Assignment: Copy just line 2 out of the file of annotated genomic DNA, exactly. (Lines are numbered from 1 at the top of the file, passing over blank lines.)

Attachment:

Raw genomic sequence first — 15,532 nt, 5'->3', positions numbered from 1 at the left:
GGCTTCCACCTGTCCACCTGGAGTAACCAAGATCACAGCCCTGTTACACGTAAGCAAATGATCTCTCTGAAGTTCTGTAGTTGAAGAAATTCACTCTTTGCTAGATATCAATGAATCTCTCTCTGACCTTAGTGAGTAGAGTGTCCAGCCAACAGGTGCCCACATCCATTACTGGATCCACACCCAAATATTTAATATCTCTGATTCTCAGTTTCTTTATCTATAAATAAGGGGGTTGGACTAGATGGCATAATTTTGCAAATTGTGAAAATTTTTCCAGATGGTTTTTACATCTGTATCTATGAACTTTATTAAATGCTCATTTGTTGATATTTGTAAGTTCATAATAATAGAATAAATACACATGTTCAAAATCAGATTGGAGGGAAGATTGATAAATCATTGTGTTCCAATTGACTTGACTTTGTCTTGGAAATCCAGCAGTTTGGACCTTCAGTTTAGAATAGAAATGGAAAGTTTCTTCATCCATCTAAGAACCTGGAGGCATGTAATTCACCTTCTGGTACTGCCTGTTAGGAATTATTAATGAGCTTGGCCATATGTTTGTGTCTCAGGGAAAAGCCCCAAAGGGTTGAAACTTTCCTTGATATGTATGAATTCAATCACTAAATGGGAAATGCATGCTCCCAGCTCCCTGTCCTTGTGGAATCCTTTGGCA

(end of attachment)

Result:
GGCTTCCACCTGTCCACCTGGAGTAACCAAGATCACAGCCCTGTTACACGTAAGCAAATGATCTCTCTGAAGTTCTGTAGTTGAAGAAATTCACTCTTTGCTAGATATCAATGAATCTCTCTCTGACCTTAGTGAGTAGAGTGTCCAGCCAACAGGTGCCCACATCCATTACTGGATCCACACCCAAATATTTAATATCTCTGATTCTCAGTTTCTTTATCTATAAATAAGGGGGTTGGACTAGATGGCATAATTTTGCAAATTGTGAAAATTTTTCCAGATGGTTTTTACATCTGTATCTATGAACTTTATTAAATGCTCATTTGTTGATATTTGTAAGTTCATAATAATAGAATAAATACACATGTTCAAAATCAGATTGGAGGGAAGATTGATAAATCATTGTGTTCCAATTGACTTGACTTTGTCTTGGAAATCCAGCAGTTTGGACCTTCAGTTTAGAATAGAAATGGAAAGTTTCTTCATCCATCTAAGAACCTGGAGGCATGTAATTCACCTTCTGGTACTGCCTGTTAGGAATTATTAATGAGCTTGGCCATATGTTTGTGTCTCAGGGAAAAGCCCCAAAGGGTTGAAACTTTCCTTGATATGTATGAATTCAATCACTAAATGGGAAATGCATGCTCCCAGCTCCCTGTCCTTGTGGAATCCTTTGGCA